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Multi-Tasking or Mindfulness?

Aug 17, 2007
Are you a super multi-tasker?

You may even be proud of how many things you can do at once!

Unfortunately, there is a down side to all this "productivity".

Studies are showing us that multi-tasking can have some very negative effects on us and mindfulness is a worthwhile habit to develop.

How much time do you spend not being mindful?

See if you recognize any of these statements from a questionnaire developed at the University of Rochester:

I find it difficult to stay focused on what's happening in the present.
I snack without paying much attention to what I'm doing.
It seems I'm "running on automatic" without much awareness of what I'm doing.
I tend to walk quickly to get where I'm going without paying attention to what I experience along the way.
I find myself listening to someone with one ear and doing something else at the same time. I tend not to notice physical tension or discomfort until they really grab my attention.
I rush through activities without being really attentive to them.

If some of these sound familiar, there's plenty of room for increasing mindfulness in your daily life.

Learning to focus the mind can be a healthful antidote to the stresses and strains of our on-the-go lives.

Being mindful means focusing attention on what you're experiencing from moment to moment.

It's quite a challenge to be mindful in our hectic world.

Mindfulness-based approaches have been integrated into the treatment of anxiety, panic attacks, depression, and other behavioral and emotional disorders including binge eating, obsessive- compulsive disorder, and depression relapse.

Studies at University of Wisconsin showed that after mindfulness training, brain wave recordings showed a pattern of activity greater in the left prefrontal cortex that is associated with happiness and optimism.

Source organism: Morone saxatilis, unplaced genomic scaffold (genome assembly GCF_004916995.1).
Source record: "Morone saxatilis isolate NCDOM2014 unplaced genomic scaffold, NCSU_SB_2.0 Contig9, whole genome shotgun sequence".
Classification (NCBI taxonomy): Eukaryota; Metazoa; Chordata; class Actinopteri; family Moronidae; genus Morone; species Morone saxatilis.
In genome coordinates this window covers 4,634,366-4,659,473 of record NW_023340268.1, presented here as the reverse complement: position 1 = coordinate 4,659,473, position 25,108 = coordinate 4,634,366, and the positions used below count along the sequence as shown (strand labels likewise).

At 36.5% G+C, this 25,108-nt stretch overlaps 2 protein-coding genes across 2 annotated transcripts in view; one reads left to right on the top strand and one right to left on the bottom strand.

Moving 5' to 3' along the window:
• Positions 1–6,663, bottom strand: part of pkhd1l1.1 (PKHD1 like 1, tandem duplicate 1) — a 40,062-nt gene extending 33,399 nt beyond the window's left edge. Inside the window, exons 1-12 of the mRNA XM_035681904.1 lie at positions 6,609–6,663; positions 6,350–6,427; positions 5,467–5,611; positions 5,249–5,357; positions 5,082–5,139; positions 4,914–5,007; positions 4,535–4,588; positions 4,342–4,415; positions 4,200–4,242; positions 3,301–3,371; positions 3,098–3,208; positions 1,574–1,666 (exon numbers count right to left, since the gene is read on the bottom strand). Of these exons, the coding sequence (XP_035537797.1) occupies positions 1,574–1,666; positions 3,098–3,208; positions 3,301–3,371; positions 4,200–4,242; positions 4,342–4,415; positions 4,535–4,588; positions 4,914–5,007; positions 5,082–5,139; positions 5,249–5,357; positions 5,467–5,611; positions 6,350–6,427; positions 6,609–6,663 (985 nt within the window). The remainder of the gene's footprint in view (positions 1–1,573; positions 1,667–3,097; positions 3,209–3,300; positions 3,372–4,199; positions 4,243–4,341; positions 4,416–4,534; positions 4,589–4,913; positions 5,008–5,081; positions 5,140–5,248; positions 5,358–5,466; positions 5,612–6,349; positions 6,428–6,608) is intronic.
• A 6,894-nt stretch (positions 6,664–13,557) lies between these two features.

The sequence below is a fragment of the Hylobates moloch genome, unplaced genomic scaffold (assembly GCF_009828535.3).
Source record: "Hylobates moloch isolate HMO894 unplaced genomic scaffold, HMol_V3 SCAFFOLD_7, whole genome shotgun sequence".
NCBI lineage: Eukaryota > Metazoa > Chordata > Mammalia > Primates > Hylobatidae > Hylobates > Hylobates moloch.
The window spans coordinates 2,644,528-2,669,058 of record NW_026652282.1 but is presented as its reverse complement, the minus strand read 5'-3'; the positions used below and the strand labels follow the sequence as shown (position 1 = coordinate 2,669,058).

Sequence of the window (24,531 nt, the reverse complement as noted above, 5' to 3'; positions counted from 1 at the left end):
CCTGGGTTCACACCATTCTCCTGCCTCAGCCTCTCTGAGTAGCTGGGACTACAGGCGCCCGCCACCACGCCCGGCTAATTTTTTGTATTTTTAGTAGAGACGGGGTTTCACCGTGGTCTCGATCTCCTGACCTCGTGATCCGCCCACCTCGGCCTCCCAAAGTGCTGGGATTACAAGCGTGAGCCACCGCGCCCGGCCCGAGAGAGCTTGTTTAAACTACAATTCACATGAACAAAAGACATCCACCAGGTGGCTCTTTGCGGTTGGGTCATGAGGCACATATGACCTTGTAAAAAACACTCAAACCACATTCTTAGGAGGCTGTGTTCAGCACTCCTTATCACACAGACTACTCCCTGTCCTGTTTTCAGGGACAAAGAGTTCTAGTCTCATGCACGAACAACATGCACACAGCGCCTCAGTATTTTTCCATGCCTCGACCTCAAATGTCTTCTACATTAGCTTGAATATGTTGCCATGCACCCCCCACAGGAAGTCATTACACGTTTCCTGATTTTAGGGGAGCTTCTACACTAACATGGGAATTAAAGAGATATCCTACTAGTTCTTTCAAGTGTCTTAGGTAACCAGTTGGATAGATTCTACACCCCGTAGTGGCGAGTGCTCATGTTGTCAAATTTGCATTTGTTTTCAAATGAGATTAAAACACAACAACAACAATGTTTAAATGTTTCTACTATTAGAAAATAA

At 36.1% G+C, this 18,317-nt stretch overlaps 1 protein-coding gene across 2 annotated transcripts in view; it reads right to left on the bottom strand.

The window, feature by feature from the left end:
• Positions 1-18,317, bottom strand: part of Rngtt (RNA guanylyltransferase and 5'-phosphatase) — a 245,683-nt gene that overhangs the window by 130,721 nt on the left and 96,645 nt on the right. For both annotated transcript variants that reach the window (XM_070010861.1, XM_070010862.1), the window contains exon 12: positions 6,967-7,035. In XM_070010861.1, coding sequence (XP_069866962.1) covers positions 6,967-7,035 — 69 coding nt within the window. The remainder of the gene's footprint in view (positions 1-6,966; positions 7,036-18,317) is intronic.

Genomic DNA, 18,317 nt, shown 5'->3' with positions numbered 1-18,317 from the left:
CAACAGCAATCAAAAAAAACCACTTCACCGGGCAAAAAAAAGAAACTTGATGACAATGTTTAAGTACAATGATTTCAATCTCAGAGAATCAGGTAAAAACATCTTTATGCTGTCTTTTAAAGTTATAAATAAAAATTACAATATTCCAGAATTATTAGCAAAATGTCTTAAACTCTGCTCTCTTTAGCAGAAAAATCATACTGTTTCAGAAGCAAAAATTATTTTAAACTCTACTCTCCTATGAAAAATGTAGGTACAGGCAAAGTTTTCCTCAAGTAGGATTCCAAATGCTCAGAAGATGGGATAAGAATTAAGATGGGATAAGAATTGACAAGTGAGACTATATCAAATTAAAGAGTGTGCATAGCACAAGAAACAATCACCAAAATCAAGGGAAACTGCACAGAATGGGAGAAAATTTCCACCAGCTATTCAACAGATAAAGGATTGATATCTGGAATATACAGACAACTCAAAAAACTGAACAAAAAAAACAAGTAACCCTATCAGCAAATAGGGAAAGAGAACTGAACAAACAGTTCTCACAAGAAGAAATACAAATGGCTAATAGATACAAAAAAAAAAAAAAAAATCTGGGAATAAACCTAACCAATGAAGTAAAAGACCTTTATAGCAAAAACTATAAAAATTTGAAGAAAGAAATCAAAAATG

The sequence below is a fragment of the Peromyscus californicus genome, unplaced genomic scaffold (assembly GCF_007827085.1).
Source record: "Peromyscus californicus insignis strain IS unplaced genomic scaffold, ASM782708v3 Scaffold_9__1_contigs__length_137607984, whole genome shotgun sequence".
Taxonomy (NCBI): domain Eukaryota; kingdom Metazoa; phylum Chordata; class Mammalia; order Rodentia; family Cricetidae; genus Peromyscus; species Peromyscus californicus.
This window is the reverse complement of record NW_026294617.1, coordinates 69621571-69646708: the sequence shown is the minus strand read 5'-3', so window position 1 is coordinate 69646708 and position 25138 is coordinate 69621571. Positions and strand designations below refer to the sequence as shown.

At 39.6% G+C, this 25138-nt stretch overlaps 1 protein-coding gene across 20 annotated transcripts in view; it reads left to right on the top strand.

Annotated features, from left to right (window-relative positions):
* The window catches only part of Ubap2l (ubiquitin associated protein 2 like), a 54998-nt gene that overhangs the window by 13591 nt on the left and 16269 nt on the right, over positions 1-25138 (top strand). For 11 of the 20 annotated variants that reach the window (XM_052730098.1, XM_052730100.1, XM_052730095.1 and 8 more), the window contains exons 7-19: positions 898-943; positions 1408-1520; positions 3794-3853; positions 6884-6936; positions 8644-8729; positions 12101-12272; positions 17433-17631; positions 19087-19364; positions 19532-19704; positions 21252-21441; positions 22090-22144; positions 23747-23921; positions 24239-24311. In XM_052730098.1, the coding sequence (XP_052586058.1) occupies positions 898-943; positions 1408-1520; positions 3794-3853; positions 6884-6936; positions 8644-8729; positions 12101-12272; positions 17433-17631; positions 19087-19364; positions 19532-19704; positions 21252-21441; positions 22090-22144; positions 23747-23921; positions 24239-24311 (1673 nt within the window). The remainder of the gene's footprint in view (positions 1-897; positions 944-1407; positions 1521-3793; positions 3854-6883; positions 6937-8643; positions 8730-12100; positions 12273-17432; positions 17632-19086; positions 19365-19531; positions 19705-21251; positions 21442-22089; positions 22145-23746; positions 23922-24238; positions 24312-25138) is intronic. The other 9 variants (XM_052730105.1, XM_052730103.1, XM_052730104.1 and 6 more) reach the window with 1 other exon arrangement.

Mindfulness also influenced the immune system of those in the study. The mindfulness students produced more antibodies than the controls.
Source: Center for Mindfulness in Medicine, Health Care, and Society

What can you do to increase your mindfulness?

The Mind/Body Medical Institute suggest that you slow down as you go about everyday activities, doing one thing at a time and bringing your full awareness to both the activity and your experience of it.

Notice the times when your thoughts are creating stress or distracting you from the present moment.

If you are in a stressful moment (perhaps you're about to speak in public or undergo a medical test), observe your thoughts and emotions and how they affect your body.

Make something that occurs several times during your day, such as answering the phone or buckling your seat belt, a reminder to return to the present and think about what you're doing and observe yourself doing it.

Being mindful doesn't mean you'll never "multi-task", but you can make multi-tasking a conscious choice.

It doesn't mean that you'll never be in a hurry, but at least you will be aware that you are rushing. That expression about taking time to smell the roses has certainly shown itself to be medically
sound advice!

Resource: Harvard Medical School Health Watch, Mind/Body Medical Institute
About the Author
Exuberant Productivity Coach, Suzanne Holman, MAEd, works with people who want to make the most of every hour of the day, keeping their energy level high and exuberance for life.

Visit Suzanne Holman's website, http://www.suzanneholman.com for a complimentary Exuberance E-Course and Assessment.
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